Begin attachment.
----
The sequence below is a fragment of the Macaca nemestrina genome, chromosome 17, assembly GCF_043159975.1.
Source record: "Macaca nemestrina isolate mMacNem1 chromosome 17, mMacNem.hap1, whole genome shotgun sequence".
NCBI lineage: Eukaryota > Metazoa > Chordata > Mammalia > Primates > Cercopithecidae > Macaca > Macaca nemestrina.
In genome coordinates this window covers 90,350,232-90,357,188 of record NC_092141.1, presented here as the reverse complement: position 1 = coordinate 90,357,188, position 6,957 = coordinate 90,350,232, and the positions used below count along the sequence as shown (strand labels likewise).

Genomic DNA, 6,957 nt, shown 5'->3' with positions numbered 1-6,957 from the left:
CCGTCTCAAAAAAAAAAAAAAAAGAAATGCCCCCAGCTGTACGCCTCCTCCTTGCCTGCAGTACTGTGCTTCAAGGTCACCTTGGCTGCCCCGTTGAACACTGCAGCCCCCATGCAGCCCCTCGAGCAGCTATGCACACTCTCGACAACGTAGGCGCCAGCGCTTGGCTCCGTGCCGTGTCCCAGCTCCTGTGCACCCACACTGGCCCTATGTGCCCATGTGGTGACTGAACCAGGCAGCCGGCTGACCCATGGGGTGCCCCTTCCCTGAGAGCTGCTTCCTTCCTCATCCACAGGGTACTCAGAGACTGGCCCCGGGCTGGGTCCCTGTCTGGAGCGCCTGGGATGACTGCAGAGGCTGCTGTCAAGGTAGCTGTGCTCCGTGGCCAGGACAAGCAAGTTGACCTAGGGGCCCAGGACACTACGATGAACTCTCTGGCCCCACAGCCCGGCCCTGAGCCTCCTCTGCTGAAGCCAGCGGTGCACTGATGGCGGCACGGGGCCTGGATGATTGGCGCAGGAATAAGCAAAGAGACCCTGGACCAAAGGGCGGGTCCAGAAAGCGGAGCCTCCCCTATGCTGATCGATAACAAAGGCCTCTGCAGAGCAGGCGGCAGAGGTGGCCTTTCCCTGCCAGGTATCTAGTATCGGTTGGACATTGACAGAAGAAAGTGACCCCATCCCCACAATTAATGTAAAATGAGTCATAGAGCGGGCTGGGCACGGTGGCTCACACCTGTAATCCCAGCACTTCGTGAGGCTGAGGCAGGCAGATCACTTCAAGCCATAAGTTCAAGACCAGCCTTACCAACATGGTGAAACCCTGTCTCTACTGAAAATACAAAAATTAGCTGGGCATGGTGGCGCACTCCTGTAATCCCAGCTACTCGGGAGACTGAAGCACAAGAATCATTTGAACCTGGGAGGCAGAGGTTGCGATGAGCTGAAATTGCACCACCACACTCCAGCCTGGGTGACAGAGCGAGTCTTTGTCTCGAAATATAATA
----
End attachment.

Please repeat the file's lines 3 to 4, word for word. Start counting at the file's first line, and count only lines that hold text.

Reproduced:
NCBI lineage: Eukaryota > Metazoa > Chordata > Mammalia > Primates > Cercopithecidae > Macaca > Macaca nemestrina.
In genome coordinates this window covers 90,350,232-90,357,188 of record NC_092141.1, presented here as the reverse complement: position 1 = coordinate 90,357,188, position 6,957 = coordinate 90,350,232, and the positions used below count along the sequence as shown (strand labels likewise).